Earth Chat

Q&A: Urban Yard Waste in Hong Kong

1. What is the problem with disposing yard waste in landfills?

Our urban forests provide many ecosystem services. However, when dead plants are disposed of at landfills as yard waste, it does not just take up resources and occupy landfill spaces. They also generate landfill gases, like methane and carbon dioxide.

According to the "Monitoring of Solid Waste in Hong Kong Waste Statistics for 2020 Report” published by the Environmental Protection Department (EPD), food waste, paper waste and plastic waste (30%, 24% and 21% respectively) accounted for the majority of waste disposed of at landfills in Hong Kong. Yard waste only accounted for 2.1% (222 tons per day) [1].

Yard waste contributed merely 2.1% to Hong Kong’s solid municipal waste. It sounds that it was just a scant quantity. But it does not mean that we can continue to dispose these biodegradable materials in landfills. It is our top priority to understand and address the root of the problem. In the last ten years, the recycling rate of yard waste in Hong Kong was less than 3% (2,000 tons). There is a large room for improvement (60,000 to 70,000 tons was disposed of at landfills each year in recent decade).

2. What are the developments in recent years?

  • EPD set up a Yard Waste Recycling Centre (Y·PARK) at Tsang Tsui, Tuen Mun, which commissioned on June 2021. Y·PARK converts wood waste into usable materials, such as compost, biochar or for upcycling. Y·PARK does not receive grass clippings, leaves and small branches (except those attached on tree trunk).
  • The government is currently funding educational institutions and industries to promote environmental protection projects. For instance, the THEi Bachelor of Science (Hons) in Horticulture, Arboriculture and Landscape Management Programme received funding support from the Environment and Conservation Fund in November 2019 to promote the "ECF Yard Waste – Pilot Scheme for Private Housing Estates" and encourage the society to start yard waste recycling. The pilot provided equipment for three private housing estates in Hong Kong, along with technical support, to help the horticultural and property management staff make compost from their yard waste and facilitate sustainable yard waste management. This project also offered online workshops to educate the public.

3. What are the reasons/difficulties for the low recycling rate of yard waste in Hong Kong?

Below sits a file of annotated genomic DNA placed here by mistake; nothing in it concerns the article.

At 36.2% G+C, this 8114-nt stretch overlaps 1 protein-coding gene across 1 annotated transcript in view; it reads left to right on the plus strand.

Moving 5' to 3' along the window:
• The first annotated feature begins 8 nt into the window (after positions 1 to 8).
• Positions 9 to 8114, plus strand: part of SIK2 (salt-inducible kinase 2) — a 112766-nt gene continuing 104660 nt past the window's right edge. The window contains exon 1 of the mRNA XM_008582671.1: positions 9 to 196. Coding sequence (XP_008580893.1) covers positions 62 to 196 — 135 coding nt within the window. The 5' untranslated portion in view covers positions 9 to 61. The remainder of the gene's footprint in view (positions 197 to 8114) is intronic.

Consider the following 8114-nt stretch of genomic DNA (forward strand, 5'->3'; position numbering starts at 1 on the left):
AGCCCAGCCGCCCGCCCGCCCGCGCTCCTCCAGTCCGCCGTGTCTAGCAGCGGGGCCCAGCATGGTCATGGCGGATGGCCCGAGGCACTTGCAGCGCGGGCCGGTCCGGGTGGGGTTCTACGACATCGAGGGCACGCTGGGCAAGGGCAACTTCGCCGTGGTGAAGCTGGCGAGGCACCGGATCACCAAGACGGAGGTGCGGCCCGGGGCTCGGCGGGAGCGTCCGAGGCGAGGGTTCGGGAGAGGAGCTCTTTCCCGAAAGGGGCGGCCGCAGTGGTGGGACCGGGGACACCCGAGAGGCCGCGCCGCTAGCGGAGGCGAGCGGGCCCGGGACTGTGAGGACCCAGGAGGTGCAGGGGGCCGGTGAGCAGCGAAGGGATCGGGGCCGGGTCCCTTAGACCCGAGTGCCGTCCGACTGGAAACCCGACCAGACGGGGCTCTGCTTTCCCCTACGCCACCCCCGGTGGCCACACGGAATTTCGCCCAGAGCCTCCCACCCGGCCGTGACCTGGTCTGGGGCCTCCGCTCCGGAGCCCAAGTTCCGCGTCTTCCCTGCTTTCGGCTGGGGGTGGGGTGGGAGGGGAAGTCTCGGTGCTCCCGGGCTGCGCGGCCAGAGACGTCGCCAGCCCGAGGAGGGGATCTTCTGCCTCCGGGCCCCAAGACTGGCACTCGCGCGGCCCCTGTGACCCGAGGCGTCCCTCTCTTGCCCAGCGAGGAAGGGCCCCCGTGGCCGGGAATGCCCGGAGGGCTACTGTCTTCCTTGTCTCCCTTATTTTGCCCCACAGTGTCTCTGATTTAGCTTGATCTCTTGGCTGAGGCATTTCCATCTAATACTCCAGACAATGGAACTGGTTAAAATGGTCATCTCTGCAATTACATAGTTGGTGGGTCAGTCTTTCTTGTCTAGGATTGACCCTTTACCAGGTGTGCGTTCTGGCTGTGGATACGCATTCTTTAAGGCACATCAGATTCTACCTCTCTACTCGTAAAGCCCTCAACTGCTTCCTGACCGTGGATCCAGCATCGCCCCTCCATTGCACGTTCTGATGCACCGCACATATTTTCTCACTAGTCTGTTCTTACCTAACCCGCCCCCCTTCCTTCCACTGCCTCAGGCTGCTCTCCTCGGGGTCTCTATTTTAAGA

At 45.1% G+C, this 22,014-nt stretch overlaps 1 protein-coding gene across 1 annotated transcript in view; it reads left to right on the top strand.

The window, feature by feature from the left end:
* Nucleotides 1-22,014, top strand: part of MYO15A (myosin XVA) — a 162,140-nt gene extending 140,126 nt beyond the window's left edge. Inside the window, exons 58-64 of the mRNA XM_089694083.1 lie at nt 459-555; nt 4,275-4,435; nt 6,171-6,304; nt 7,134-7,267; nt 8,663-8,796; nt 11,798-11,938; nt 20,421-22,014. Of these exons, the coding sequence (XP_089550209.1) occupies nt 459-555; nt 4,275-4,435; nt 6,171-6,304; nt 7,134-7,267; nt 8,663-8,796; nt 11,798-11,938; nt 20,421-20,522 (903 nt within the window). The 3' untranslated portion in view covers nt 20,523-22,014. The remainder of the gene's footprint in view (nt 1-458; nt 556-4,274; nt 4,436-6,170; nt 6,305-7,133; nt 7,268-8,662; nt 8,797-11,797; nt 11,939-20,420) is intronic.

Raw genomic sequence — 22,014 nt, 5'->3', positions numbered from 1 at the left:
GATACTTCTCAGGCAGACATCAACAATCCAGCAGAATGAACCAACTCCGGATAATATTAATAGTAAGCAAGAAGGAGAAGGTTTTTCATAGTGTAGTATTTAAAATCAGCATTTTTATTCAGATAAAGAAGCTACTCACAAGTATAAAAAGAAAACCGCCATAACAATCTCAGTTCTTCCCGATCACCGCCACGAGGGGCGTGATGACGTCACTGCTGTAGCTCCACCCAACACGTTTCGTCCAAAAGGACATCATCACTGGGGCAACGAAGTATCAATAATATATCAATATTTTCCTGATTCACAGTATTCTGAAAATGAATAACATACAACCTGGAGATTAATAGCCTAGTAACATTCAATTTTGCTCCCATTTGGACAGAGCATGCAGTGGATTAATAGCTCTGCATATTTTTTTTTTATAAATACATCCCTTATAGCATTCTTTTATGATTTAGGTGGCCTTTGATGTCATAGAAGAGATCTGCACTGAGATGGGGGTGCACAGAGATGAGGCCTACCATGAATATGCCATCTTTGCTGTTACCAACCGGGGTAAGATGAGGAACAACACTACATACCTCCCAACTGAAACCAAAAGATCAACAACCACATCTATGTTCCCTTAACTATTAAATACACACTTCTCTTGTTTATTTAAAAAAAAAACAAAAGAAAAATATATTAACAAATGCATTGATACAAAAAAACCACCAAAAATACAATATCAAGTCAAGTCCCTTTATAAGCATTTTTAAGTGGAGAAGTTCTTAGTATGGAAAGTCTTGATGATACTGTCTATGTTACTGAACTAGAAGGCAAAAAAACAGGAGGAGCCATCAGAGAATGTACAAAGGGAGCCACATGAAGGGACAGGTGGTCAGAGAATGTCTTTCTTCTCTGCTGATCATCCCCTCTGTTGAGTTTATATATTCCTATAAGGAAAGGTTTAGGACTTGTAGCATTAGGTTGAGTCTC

• Landscape and property management industry and the public rarely have the relevant knowledge and expertise. They have limited knowledge on proper disposal of yard waste, and they are not familiar with "onsite composting” or lack of equipment like shredders and compost bins.
  • Most of the grass clippings, leaves and small branches produced by green space maintenance are transported to adjacent landfills for disposal, and there is a lack of incentive to change such practices.
  • When local arborists cut down urban trees, twigs and leaves are separated for ease of transportation. However, detached twigs and leaves are not accepted by Y·PARK. To avoid doubling transportation costs, these twigs and leaves, along with the large trunk, will be disposed of at nearby landfills.

4. What is the way out for yard waste?

  • Although the government only has one remote yard waste recycling centre at present, "on-site composting” to reduce waste at source is essential before the implementation of the waste charging scheme. What’s more, Y·PARK currently does not accept grass clippings, leaves or small branches.
  • All sectors should compost their own yard waste, such as grass clippings, leaves and small branches, as much as possible.
  • Larger and high-quality trunks can be upcycled into woodcraft, furniture, and more.
  • Lower quality wood waste and chippings can be made into various products, such as compost, wood chip and biochar. A variety of by-products can be made, such as deodorant products, filtering products, and construction and decoration materials.

5. What urban settings are suitable for "on-site composting”?